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What is a lubrication system? Types of lubrication systems.

Lubrication system is used to introduce oil and other lubricants to give a flow to the clean oil at the accurate temperature with an appropriate pressure to moving machine parts.

The oil is sucked out into the pump from the sump thereby reducing the friction between parts and therefore increasing the longevity of all components. Without lubrication, most machines would overheat or suffer extreme damage.

Proper lubrication is the most important aspect of machine and auto life. A well-oiled automobile will outlast poorly maintained models easily.

Industrial machinery is the same and a good lubrication system can help save a lot of money in the long run.

The different types of lubrication systems used are
1. Mist lubrication system
2. Wet sump lubrication system, and
3. Dry sump lubrication system

1. Mist lubrication system

In this system, A small quantity of lubricating oil is mixed with fuel (mostly gasoline). The oil and fuel mixture is introduced through the carburetor. The gasoline is vaporized and oil which is in the form of mist enters the cylinder via the crank base.

The droplets of oil strike the crank base lubricate the main and connecting rod bearings and the rest of the oil lubricates the piston, piston rings and cylinder.

The system is preferred in two-stroke engines where crank base lubrication is not required.
In a two-stroke engine, the charge is partially compressed in a crank base, SO, it is not possible to have the oil in the crank base.

The various advantages are:

  • No oil changes and reduced maintenance requirements
  • Reduced lubricant consumption (up to 70 percent compared to sump lubrication)
  • Lower friction and reduced bearing temperatures
  • Mist delivery pressure blocks entrance of contaminants
  • Less wear and increased life of machine elements
  • Lower capital costs

This system is simple, low cost and maintenance-free, Because it does not require any oil pump, filter, etc.
However, it has certain serious disadvantages.

2. Wet-sump lubrication system

This system consists of a large storing capacity of oil at the base of the crank chamber from the sump, the oil is drawn by the pump and applied to various parts of the engine.

Excess oil after serving the purpose will gradually return to the sump.
There are three varieties in the wet-sump lubrication system. They are:

1. Splash lubrication system
2. Splash and pressure system and
3. Pressurized lubrication system

2.1 Splash Lubrication System:

In splash lubrication, oil is applied to the cylinders and pistons by rotating dippers on the connecting-rod bearing caps.

Each time they rotate, the dippers pass through an oil-filled trough. After running through the oil trough the dippers splash oil onto the cylinders and pistons to lubricate them.

While splash lubrication is effective for smaller engines and pumps, it’s not a precise process. Parts of the pump may be insufficiently oiled or oiled too much. The amount of oil in the trough is vital for proper operation.

If there is not enough oil, wear between critical components may occur and too much oil will cause excessive lubrication, which can lead to hydraulic lock. The type of oil used and its viscosity is also important in a splash lube system.

The oil must be thick enough to provide sufficient lubrication and cling to the dippers But not so viscous that it heats up as it is churned about in the oil trough.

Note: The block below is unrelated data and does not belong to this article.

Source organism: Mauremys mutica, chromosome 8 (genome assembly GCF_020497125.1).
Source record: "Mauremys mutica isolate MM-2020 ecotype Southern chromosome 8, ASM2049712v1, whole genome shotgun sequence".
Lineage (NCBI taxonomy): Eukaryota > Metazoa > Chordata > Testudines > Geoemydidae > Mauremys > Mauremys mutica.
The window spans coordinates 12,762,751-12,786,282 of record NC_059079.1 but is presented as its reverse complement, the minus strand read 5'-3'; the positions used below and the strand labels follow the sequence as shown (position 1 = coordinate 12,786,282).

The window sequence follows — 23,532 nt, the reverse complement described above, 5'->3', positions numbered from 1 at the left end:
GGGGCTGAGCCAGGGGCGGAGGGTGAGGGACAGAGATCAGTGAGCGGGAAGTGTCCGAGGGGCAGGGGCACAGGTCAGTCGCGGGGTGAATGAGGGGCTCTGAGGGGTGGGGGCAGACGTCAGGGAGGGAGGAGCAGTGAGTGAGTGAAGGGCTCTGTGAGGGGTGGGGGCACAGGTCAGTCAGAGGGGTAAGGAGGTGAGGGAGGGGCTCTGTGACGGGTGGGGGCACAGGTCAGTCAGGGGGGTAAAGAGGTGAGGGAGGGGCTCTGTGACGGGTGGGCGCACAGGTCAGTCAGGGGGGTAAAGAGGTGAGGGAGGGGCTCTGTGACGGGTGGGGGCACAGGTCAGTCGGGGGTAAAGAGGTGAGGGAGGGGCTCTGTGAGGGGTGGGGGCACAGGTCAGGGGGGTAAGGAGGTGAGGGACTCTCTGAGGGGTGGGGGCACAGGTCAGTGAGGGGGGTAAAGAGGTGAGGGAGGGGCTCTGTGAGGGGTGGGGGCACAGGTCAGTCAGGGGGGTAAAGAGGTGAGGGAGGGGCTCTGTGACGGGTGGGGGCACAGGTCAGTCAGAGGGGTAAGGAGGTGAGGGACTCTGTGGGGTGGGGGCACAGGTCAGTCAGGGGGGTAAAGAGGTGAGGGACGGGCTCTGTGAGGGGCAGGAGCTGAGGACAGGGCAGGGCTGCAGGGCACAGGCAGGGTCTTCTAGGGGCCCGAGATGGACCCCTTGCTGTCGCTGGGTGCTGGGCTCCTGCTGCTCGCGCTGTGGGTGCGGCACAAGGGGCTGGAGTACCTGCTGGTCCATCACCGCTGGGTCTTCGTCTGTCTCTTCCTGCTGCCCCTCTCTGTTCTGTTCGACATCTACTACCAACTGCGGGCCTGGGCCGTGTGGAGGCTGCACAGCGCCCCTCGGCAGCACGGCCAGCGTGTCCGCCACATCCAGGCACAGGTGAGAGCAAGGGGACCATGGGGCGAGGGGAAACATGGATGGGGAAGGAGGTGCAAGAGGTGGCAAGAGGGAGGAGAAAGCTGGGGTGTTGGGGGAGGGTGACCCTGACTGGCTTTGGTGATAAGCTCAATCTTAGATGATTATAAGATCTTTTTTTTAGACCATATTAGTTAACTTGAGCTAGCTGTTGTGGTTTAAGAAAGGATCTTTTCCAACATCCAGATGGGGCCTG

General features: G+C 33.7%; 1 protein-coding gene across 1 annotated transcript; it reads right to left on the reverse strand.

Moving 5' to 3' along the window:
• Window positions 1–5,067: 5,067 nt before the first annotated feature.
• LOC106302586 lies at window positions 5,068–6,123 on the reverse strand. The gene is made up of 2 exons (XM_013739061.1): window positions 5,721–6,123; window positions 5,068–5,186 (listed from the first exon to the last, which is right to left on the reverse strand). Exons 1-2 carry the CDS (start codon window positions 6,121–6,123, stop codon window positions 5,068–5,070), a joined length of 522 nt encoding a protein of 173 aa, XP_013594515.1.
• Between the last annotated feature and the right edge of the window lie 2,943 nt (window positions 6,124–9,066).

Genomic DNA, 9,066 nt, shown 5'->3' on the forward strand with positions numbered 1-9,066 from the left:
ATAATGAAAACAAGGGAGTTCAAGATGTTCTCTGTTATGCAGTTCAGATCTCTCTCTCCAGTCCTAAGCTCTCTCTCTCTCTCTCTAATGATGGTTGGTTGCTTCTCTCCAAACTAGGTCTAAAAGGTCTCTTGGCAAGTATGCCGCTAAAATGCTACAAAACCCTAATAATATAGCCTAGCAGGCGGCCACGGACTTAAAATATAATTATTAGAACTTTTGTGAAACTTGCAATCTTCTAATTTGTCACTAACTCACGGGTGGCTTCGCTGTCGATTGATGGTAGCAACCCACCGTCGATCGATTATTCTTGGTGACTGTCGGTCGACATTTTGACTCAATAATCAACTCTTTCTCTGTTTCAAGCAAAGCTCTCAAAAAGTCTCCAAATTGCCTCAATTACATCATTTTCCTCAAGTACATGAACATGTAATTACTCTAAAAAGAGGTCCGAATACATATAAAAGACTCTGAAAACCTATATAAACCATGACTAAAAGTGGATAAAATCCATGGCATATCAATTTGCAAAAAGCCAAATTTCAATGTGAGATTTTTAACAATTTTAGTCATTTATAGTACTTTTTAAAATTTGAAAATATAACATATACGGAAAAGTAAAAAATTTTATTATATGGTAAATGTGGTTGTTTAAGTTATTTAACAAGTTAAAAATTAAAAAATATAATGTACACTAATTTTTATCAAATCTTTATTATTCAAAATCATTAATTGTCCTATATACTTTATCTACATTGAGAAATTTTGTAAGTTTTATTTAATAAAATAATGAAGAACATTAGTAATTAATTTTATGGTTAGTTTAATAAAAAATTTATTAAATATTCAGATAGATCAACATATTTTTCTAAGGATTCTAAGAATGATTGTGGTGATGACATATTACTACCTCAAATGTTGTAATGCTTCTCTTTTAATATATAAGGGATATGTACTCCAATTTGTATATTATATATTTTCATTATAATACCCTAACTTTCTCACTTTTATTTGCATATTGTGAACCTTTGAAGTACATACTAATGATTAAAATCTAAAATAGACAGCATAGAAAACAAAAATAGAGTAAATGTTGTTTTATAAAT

Oil purity is also critical oil should be filtered regularly and replenished when necessary.

2.2 Splash and pressure lubrication system:

Splash and pressure lubrication system is a combination of splash and pressure system. In this system, the lubricating oil is supplied by a pump under pressure to main and camshaft bearings.

The oil is also directed in the form of a spray from the nozzle or splashed by scoop or dipper on the big end to lubricate bearings at the big end of the connecting rod, crankpin, gudgeon pin, piston rings, and cylinder.

2.3 Pressurized lubrication system:

In a pressurized lubrication system, the lubricating oil is supplied by a pump under pressure to all parts requiring lubrication. The oil under the pressure is supplied to main bearings of the crankshaft, camshaft and connecting rod bearing surfaces.

Holes drilled through the main crankshaft bearings journals communicate oil to big end bearing and small end bearings through the hole drilled in the connecting rod.

A pressure gauge is provided to confirm the circulation of oil to various parts. The pressure system incorporates a premium spin-on oil filter. Pressure lubrication is used on select single cylinder and connecting rod bearing surfaces.

3. Dry-sump lubrication system:

The dry sump pump is designed with multiple stages, to insure that all the oil is scavenged from the pan. This also results in removing excess air from the crankcase and is the reason they are called “dry sump” meaning the oil pan is essentially dry.

The oil supply is carried from an external tank. Oil from the sump is pumped using a scavenging pump
Through filters to the external storage to the oil from the storage tank is pumped to engine cylinder through an oil cooler.

The oil pressure may vary from 3 to 8 bar. The dry-sump lubrication system is generally used for heavy-duty engines.

When dealing with any lubricating system make sure to service all filters to keep dust out of the lubricant.
Also, regularly change lubricants according to manufacturer recommendations and check your systems daily. Any changes in performance should alert you for potential problems.

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Ekster EU

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